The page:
Till. TRIBUNE bAS&AV, BAHAMAS G ILBKKT I)UPU< II, liilitor and Vrafrittor. omoH Corner Shirley & Cho-rlotte Sta \aaau, .V. /'., Hahamas THONK 200. P. O. HOX 183. PUBLISHED DAILY Mon.l.iy. Wednesday and Friday— single r.-ifiy Jd Tuesday, an I Thurvlay—jingle crtpjr id Saturday ^single coi y .. 11*1 Weekly s l Monthly I -. i> I Quarto ly .~. 6d HaHY-aily ,-. Yearly ',.. is PAYABLE IN ADVAMOB Advertising Rate*:—Sis penct per line lor first insertion; three |>euce pet line • md iuwrtion i in i one penny pa line la ; lent inserti %  i > -. A Ivertiterneiiti uadei tight linei -t^. Zhc tribune SATURDAY. February 6, I9IJ. #PUBLISHED AT 7 P. M. fi? \UOM Soldiers to horses is an easy transition, in fact men and horses have long been associated, although it lias been madesubsevient to man and the various uses to which it has been applied have rendered it the most useful of all the domestic animals. We can hardly enter any department of labour in which it has been superseded. In strength, in endurance, in intelligence it has proven itself the most successful rival to the mechanical powers; the measure of a horse's power has been used as the unit and standard of the power of machinery, but this is applicable o n 1 v to ill-treated or underfed, but we long to apply the like treatment to the individual who is the author of it. We earnestly wish that all who are associated with the horse, especially the owner, would become so attracted to him as to treat him with the proverbial kindness of the Arab. Horse racing is cf very ancient origin, and in the time of the Virgin Queen is said to have been .anied to such ex<•< ss a4fcto have injured the fortunes of the nobility and in later times has impoverished not the nobility only, but the commoner as well. Horsel.i ing is spurt ; but it is reIgrettable that it has been much abused ; there is a great deal of fraud practiced in the whole business of racing ; and, as in every other species of gambling, those who addict themselves to the sport, generally in the end, become the victims of a host of black-' legs, and their confederate jockies, welchers, touts, and it her sharps who batten upon not only those "to the manner born" but on the hayseeds and green-horns as well. There are few amusements more exhilarating; and the pi i a>d of the races serves as a rendezvous for all classes and conditions and the scene is usually gay. "Dunmore Track" did not appeal to us yesterday afternoon with the force of the days that are gone. It may have been bet ause of the absence of some of the details conspicuous in past events of race, and we hope that their efforts will be rewarded by a "cram jamfull"' Grand Stand next time. We are glad to say, that we understand iii.it the gate moucy and grand stand intakes were quite satisfactory not withstand ing that abi-ul $300 eluded llie Cerberus, which had it liren collected would have raised the total to (8 o. ourselves opinion, OUI those used for the purposes of a similar character. Our old draught or carriage, and diminishes as his speed increases The application of the term horse power to machinery is so universal, that it is used without the slightest knowledge of its meaning by many even of those who are continually using it. Watts, Smeaton, and Desa guliers have considered the friend and furious rider, the Clerk of the course; Jockeys not wearing the colour of the owners, and saddles and bits, which to say the least were not of the racing variety. Considering the size and condition of the ponies, it did not seem that any attempt to "handicap" in the jockies weight had been made. In force of cine horse equal to fact all the ponies in the restliat of five men, but, writers Ipect of weight of jockies were differ on this point. Horse [over weighted. The track itpower is, that he can raise a self might be called iinmaweight of 32,000 pounds to the height of a foot in one minute. Observe that we say horse power, not pony power. The horse lends himself to the sports and pastimes of man with eager and willing not wish readiness, and in racing and hunting, the care, training, and attention which man has bestowed on his truly noble co-adjuter has so developed and improved him that his value has increased to a wonderful degree. If man possessed a pecuniary value, there would be found many horses of far greater value than a great many men. We do not say that the horse receives at all. times the care and attention and kindness to which he is naturally entitled, and the practice of running racehorses at two or three years old, and working them before their limbs are knit, or their strength attained, and cruelly exacting from them services far beyond their powers, are matters which should engage ture and not in good shape. Against these defects may be placed, a fine grand stand from which the entire track could be under observation 'from start to finish." We do to disparage the Track in embryo ; for we believe better things of it in the, and let us hope, near future. A word to the wise, will we are certain be sufficient. As to the riding, with the exception of one race, that for the "Colonial Cup," it was far below the average. Mr. D a v e n p 0 1 t and Mr. French rode well, and we think it was due more to the former's good riding, than to speed that he carried off the trophy, while the two other jockies rode with judgment. The whip seemed to be the only "spur," though on the whole it was used very freely —and unnecessarily. We think however, that the Association are worthy of commendation, and the spur with which We would "prick the Not commit ling to an expression of we nevertheli s> t nder thanks to His Excellency the Administrator foi the following Extract from the Colonial Journal January, 1915. "I he revenue of ihe Bahamas in 19.314 was much above the average, but would be reduced in future by the lowering of the tariff on ad valorem goods from 25 to 20 per cent. Other Acts passed during the session of 1914 increase t!i:expenditure, and the next result is likely to be an expenditure of £20.000 more than the estimated revenue. This excess, the anii'ial report states, 1 .MI be met out of surplus and other funds but it will -.wallow up more than three fourths of the to til reserve fund, "leaving little margin should a hurricane or other unforseeii disaster occur." The unforseen has occurred in tinshape of the war, and the revenue is bound to go dowd : there is also the possibility that it will be necessary to provide food-stuffs lor the people. This situation has not pre vented the Legislature from nobly voting £"10,000." We an glad again to see that Docking facilities, are provided lor our larger crafts. The Marine Railway at Hog Island, has been refitted and the Schr. Salvor, owned by the Abac o, Timber Co., (g hauled out, undergowing repairs. — :o: — We learn t h 10 u g h the Board of Ag iculture, that over 19000 Crates Tomatoes have been shipped up to the present time, which already is far in excess of any previous season. — :o: -I InHospital Commissioners %  ire laving ,i large Sewer pipe down Victoria AM one, into' the sea, and the residents and 1 InS. S. Monttrty sailed fiom New York 011 Friday j p. in. fin Nassau, with 49 passengers and 5500 barrels of cargo. Mr. John W. Knowles, who left us in November last for I ngland, for the express purpose of volunteer ng his services in the present Crisis, we are glad to learn, is in training in Yorkshire, England, for Army services. —:o: — The New Year's Honours List includes the following West Indians. It will be noted with Considerable satisfaction that the West Indies figure much more prominently in the Hon. %  air's List this year than they have done for a considerable lime. Most Distinguished Order oj St. Michael and St. George. George Basil Haddon-Smith C. M G., Governor and Com. mander-in chief of of the Wind, ward Island--. Sir O. B. H&ddon-Smlth K.C.M.C. Has had a career which in J variety and distinction is equal led by few even of Britain's Colonial Administrators. Born in 1861, he entered the Royal Guernsey Militia in 1S79. hi 1886 he became Assistant Inspector of the Logos Constabulary, and later Acting Inspector < ien< ral. He tool; part in the Ji I'u expedition, 180.-., being mentioned in despatches: in 1893 was political officer in Si. Gilbert Carter's mission to Yorubaland; in 1S96 private secretary to Sir I". Si .'.t in the Whanti expedition ; in [900political officer to Si,J. Wilcocks in the Ashanti Expedition, tak ing part in the relief of Kumasi and receiving Special mention m despatches. Various other African appointments have been held, including colonial secretaryships, and the acting governorships of Gambia and sierra Leone. In 1912 he was appointed Governor, where he has initiated several of (he Bahamaa scheme* of great value to the Colony. In the las! position lie gained a comprehensive knowledge of Canada and the United States r.arlyin December Mr. Had don Smith was appointed Gov emorof the Windward Islands, leaving the Bahamas to take up his new position immediatelv afterwards. His ExcellencySI intimate knowledge of Canadian and United Slates com mercial conditions, and also of the steps necessary to yet busi ness here, can be expected to be of great advantage to the Windward Islands. We con having been Govcrnotffcf the Bahamas. In the last^ost in particular heshewed himself ihe possessor of marked business abilitya desideratum always in such colonits as the West Indies, although unforlunatelv one not always possessed— initiating several schemes which promke much for the Bahamas' future. The chief of these, the establishment of a Development Hoard foi the furtherance of the Bahamas' trade and tourists interests, lias a I read v made its benefits felt. It waswbile Governor of the Hahamas that Sir (i. 3. I laddon Smith acquired his comprehensive knowledge of Canada and the Uniied States, and of slips necessary to build Up business with these two countries if business is to I built up at all. Nobody will know bitter ill.in be, therefore, the futility of the laisttM faire attitude displayed by some of the West India adminislrat ions where trade is concerned. The people of the Windward Islands. to which post Sir G. B. AaddonSmith was appointed early 111 '< cernber, are to be congratu. land on securing so capable and enthusiastic a Governor. NATIVE ENTERPRIZE. .. ........... „ v-.^^J,^ • %  ..V. .. VV..V* ^..... ,..Vthe attention of Societies foi d" their ambition,"is the the Prevention of Cruelty to thought that their exploits Animals far more than tln\ do. The Horse attracts our sympathies in an exceptional degree and we never see one were under the smiles and cheers of the largest number of the fair sex that we have seen present at a HorsePn&XZXttotX l """ ""' V %  """ ,IC "* "" for carrying off water &c from their premises. — :o: — We learn that the Rev. II. F. Dann, brother of the Rev. C. A. Hann, has taken charge as pastor, of "Charity Tabernacle" Freetown. Under his ministry, the Church is already showing signs of renewed activity, and seems to be looking forward to brighter days. On Sunday next, the 7th inst, the choir are giving a service of song, at which Mr. Dann will pieside. A good programme, which includes choral singing and recitations will be provided, and all who feel disposed to attend will be made welcome. 'Ihe S. S. "Miami" arrived from Miami, Tla., at 3.45 p.m. to-day with 35 passengers and 32 tons cargo. terprising a Governor. Sir Kobeit S. John.lone K. B. Has occupied many official law positions in Lagos, Bahamas, and Grenada. In the last place he was appointed Chief lust ice in 1909. THE HONOURS LIST. Peculiar gratification will be felt in the West Indies at the New Year's Honours list. It is safe to say that not for a long time have the West Indies figured so prominently in it as they have done this year. The honours are well selected also, and it is further interesting to' note that most of them arc conferred upon men who have more than an elementary knowledge of Canada. Mr. G. B. HiddonSmith, C. M. G. who is created S K. C. M. G. has had a long and distinguished colonial experience, having held many important posts in our leading African possessions as well as If the pineapple industry is to be a feature in the future pros penty of ihe Isle Providence.it will be owing to th. enterprise •'|'d energy ol Walter K. Moore Esq M.L A. His plantation on ibewulf Road will convince the most incredulous that pineap. pies can ha grown 011 this Island and grown profitably. Mr. Moore has not followed in the traditions of pineapple planters of tbe past. His fields are laid out with due regard to regularity and ecoeocny in planting and gathering. Introducing a new fertilizer, he has demonstrated that the old methods and material were not so obsolete as many thought them to be. The Mapes fertilizer superseded Foresters as Jar as Mr. Moore's farm supersedes the farms that have hitherto been considered models. The planter who devotes the whole of his land to cultivation leaves no room for the reapers. To gather the crop they must wade through the dense growth to the end of the field and back again in the same tedious way. I'<> remedy this and to save time Mr. Moore has left footpaths that divide the fields into small sections through which the harvester can reach the fruit easily and bring them, not to the end of the field, but, to cart roads that intersect them and make delivery Speedy and sure. Mr. Moore has came to the con. elusion that before passing judgment it is well to give a fail trial. His farm proves that he has determined to give pineapple growing in Providence a fair trial.To witnesses the writer has, a steam roller making a road on a pineapple held is an ex perience that is without prece-3 dent but that is precisely whaO Mr. Moore is doing. I'ora longtime experiments •a pineapple growing along the Wulf Road have occupied the planters who found that Fleuthera lands were failing, and it was left for Mr. Moore to pre that the "scrub" is as vali_ an asset of the Colony as the lands that were once so h prized. The Tribune wh'hfthe energetic and pains taking planter every success and hopes that the whole of the valley between Fincastleand Bailloii may become one immense pine field in the near future. r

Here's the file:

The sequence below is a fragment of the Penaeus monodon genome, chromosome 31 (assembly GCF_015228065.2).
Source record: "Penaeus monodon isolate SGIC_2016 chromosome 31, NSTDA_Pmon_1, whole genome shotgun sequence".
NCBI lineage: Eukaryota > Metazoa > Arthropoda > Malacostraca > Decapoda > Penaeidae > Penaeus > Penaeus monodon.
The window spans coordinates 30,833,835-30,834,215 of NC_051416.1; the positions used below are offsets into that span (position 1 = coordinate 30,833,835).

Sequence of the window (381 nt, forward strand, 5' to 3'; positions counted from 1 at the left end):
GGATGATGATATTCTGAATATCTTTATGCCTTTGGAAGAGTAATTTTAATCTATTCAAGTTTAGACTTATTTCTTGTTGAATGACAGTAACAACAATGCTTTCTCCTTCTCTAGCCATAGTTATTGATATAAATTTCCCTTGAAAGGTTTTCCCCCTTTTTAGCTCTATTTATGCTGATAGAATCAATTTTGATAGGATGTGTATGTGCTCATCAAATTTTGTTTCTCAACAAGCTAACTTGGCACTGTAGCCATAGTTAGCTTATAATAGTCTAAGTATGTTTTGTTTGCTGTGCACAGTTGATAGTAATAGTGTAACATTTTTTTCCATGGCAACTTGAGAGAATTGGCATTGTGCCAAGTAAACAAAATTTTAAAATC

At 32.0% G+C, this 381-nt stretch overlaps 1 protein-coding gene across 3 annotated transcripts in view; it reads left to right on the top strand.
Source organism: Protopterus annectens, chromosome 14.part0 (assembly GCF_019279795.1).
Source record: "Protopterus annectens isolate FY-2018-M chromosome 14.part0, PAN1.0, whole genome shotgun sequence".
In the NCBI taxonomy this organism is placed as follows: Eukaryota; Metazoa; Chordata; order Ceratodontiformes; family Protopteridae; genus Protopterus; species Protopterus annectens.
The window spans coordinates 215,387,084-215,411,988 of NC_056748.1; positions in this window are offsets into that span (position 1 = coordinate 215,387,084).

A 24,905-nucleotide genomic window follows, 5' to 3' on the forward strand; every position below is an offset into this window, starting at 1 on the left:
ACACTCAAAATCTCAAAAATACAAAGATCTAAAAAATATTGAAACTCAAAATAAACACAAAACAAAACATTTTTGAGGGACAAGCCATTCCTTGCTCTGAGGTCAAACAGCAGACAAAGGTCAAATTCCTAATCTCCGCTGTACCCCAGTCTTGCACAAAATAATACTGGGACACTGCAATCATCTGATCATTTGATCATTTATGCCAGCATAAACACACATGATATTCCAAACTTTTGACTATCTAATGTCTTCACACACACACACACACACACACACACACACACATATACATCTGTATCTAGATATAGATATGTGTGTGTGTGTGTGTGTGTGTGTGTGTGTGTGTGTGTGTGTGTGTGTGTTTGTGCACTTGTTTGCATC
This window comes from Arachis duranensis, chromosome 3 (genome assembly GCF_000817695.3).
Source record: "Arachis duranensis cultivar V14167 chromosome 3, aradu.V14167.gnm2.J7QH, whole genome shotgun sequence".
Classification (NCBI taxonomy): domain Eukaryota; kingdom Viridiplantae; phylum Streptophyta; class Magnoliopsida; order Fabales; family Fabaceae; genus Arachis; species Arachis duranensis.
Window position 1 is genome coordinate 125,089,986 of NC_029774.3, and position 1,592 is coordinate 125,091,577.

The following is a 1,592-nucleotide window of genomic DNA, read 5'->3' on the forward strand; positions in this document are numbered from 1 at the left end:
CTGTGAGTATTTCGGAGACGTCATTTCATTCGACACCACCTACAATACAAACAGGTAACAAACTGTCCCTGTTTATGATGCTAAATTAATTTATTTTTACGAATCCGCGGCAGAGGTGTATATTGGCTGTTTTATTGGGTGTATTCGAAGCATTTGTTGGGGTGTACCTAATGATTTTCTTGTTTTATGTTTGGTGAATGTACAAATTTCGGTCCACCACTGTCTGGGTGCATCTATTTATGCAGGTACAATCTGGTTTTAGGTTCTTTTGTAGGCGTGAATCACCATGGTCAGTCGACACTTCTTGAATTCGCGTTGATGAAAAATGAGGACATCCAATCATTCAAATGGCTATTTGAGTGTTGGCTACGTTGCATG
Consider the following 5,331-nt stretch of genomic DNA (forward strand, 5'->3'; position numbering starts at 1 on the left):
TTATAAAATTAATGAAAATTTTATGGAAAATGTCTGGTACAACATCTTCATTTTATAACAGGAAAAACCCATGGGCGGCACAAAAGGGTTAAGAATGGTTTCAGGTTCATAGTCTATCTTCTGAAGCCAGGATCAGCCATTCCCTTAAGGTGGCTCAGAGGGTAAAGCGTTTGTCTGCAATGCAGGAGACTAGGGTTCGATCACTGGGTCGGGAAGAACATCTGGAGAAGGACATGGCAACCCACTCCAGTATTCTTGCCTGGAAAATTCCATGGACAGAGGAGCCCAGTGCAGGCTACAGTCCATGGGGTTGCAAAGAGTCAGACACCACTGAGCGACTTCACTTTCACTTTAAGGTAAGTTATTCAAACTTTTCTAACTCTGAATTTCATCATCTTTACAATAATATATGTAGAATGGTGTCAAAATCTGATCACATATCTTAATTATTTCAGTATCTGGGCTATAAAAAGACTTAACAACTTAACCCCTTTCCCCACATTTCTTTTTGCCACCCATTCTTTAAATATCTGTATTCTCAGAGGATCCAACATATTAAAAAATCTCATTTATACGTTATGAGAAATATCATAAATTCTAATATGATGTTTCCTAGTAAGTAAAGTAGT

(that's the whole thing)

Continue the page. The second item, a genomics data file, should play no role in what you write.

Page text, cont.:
PAGE 1